- Organists without access to an instrument will welcome the relaxation on the use buildings for practice with appropriate social distancing.
- Section 1 includes a non-exhaustive list of activities that are not currently permitted, although further information will be given in due course on these activities. These include:
- communal or corporate worship (led devotions/worship/service/prayer by a Minister of Religion or lay person, e.g. Evensong, informal prayer meetings, Jummah, Mass or Kirtan)
- services other than funerals, e.g. baptisms or coming of age ceremonies
- study groups, and out of school settings, including faith supplementary schools such as Sunday schools, madrassas or yeshivas
- lifestyle and leisure/recreational groups such as craft groups or exercise groups
- meetings including practices such as choir practice or bell ringing
- tourism: buildings should remain closed for tourism purposes.
- Purpose of this guidance
- Key principles for safely reopening places of worship for permitted activity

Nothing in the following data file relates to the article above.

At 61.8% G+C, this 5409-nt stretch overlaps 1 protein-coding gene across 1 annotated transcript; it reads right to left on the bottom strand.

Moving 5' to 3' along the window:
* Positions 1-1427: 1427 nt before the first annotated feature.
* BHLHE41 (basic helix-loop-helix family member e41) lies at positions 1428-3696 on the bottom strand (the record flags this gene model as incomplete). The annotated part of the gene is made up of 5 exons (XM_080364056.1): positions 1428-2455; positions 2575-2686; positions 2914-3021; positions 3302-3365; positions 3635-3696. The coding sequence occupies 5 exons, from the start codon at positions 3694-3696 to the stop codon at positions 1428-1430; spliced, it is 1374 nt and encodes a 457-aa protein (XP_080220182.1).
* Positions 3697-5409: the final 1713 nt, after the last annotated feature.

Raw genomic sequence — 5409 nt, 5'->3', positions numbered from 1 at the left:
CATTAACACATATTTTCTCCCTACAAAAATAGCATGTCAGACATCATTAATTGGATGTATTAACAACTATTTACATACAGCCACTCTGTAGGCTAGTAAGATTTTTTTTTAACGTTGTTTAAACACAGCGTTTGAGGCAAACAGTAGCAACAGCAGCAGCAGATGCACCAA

- Guidance for individual prayer within a place of worship
- Travel to and from a place of worship
- Guidance for early years and childcare use
- Should you visit if symptomatic?
- Individuals who are self-isolating due to a possible or confirmed case of COVID-19 in the household
- Individuals who are extremely clinically vulnerable/shielding
- What leaders can do to help prevent the spread of infection
- How can places of worship communicate this guidance to visitors?
Update from the Church of England, here
Last updated Friday 12 June at 17:15:
- Updated Risk assessment document for opening church buildings
- New Using church buildings for individual prayer and funerals document (combines previous Access to church buildings during lockdown: advice for incumbents and Access to church buildings during lockdown: general advice for incumbents, churchwardens and PCC members into a single guidance document)
- New FAQ Can organists enter church buildings for organ practice and maintenance? in Prayer and worship section
These updates will be added to our Coronavirus updates – index.